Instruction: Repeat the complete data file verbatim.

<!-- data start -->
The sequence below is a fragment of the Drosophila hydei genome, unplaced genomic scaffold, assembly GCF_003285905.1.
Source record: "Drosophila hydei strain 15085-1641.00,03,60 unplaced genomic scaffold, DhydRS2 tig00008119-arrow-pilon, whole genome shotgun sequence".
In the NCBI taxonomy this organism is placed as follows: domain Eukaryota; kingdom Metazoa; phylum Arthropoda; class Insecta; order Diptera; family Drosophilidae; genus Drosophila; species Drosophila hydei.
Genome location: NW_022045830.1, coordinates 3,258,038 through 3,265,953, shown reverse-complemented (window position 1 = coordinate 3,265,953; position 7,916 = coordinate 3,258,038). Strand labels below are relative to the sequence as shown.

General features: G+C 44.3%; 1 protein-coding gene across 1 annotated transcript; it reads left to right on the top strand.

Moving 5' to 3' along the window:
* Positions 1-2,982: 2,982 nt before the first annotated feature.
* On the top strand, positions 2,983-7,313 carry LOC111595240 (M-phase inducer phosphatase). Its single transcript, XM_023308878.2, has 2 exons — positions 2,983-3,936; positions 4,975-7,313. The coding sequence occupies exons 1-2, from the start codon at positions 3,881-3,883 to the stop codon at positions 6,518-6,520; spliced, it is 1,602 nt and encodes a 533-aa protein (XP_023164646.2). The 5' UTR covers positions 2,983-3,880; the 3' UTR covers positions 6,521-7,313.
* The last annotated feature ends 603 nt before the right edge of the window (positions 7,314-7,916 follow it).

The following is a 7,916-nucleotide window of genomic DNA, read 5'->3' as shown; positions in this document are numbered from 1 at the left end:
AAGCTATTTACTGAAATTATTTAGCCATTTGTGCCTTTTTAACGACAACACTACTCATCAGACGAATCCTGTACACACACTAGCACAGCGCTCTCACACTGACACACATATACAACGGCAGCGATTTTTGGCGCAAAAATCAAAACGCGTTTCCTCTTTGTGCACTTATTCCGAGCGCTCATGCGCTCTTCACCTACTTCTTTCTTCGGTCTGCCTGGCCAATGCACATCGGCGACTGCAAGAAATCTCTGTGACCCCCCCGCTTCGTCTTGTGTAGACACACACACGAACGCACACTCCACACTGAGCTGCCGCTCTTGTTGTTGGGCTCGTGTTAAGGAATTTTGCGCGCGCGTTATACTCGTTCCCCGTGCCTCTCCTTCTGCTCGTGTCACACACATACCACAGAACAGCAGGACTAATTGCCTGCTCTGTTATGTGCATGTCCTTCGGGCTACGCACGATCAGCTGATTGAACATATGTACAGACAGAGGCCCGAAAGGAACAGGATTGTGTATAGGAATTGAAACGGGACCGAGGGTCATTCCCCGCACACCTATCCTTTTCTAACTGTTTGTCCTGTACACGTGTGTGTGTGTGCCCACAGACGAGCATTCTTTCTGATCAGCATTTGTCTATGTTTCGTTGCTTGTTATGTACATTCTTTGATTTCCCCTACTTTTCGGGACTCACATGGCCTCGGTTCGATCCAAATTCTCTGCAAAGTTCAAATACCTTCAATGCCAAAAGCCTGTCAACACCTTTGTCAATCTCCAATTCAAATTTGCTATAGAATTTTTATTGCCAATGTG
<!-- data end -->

The sequence below is a fragment of the Drosophila hydei genome, unplaced genomic scaffold, assembly GCF_003285905.1.
Source record: "Drosophila hydei strain 15085-1641.00,03,60 unplaced genomic scaffold, DhydRS2 tig00008119-arrow-pilon, whole genome shotgun sequence".
In the NCBI taxonomy this organism is placed as follows: domain Eukaryota; kingdom Metazoa; phylum Arthropoda; class Insecta; order Diptera; family Drosophilidae; genus Drosophila; species Drosophila hydei.
Genome location: NW_022045830.1, coordinates 3,258,038 through 3,265,953, shown reverse-complemented (window position 1 = coordinate 3,265,953; position 7,916 = coordinate 3,258,038). Strand labels below are relative to the sequence as shown.

General features: G+C 44.3%; 1 protein-coding gene across 1 annotated transcript; it reads left to right on the top strand.

Moving 5' to 3' along the window:
* Positions 1-2,982: 2,982 nt before the first annotated feature.
* On the top strand, positions 2,983-7,313 carry LOC111595240 (M-phase inducer phosphatase). Its single transcript, XM_023308878.2, has 2 exons — positions 2,983-3,936; positions 4,975-7,313. The coding sequence occupies exons 1-2, from the start codon at positions 3,881-3,883 to the stop codon at positions 6,518-6,520; spliced, it is 1,602 nt and encodes a 533-aa protein (XP_023164646.2). The 5' UTR covers positions 2,983-3,880; the 3' UTR covers positions 6,521-7,313.
* The last annotated feature ends 603 nt before the right edge of the window (positions 7,314-7,916 follow it).

The following is a 7,916-nucleotide window of genomic DNA, read 5'->3' as shown; positions in this document are numbered from 1 at the left end:
AAGCTATTTACTGAAATTATTTAGCCATTTGTGCCTTTTTAACGACAACACTACTCATCAGACGAATCCTGTACACACACTAGCACAGCGCTCTCACACTGACACACATATACAACGGCAGCGATTTTTGGCGCAAAAATCAAAACGCGTTTCCTCTTTGTGCACTTATTCCGAGCGCTCATGCGCTCTTCACCTACTTCTTTCTTCGGTCTGCCTGGCCAATGCACATCGGCGACTGCAAGAAATCTCTGTGACCCCCCCGCTTCGTCTTGTGTAGACACACACACGAACGCACACTCCACACTGAGCTGCCGCTCTTGTTGTTGGGCTCGTGTTAAGGAATTTTGCGCGCGCGTTATACTCGTTCCCCGTGCCTCTCCTTCTGCTCGTGTCACACACATACCACAGAACAGCAGGACTAATTGCCTGCTCTGTTATGTGCATGTCCTTCGGGCTACGCACGATCAGCTGATTGAACATATGTACAGACAGAGGCCCGAAAGGAACAGGATTGTGTATAGGAATTGAAACGGGACCGAGGGTCATTCCCCGCACACCTATCCTTTTCTAACTGTTTGTCCTGTACACGTGTGTGTGTGTGCCCACAGACGAGCATTCTTTCTGATCAGCATTTGTCTATGTTTCGTTGCTTGTTATGTACATTCTTTGATTTCCCCTACTTTTCGGGACTCACATGGCCTCGGTTCGATCCAAATTCTCTGCAAAGTTCAAATACCTTCAATGCCAAAAGCCTGTCAACACCTTTGTCAATCTCCAATTCAAATTTGCTATAGAATTTTTATTGCCAATGTG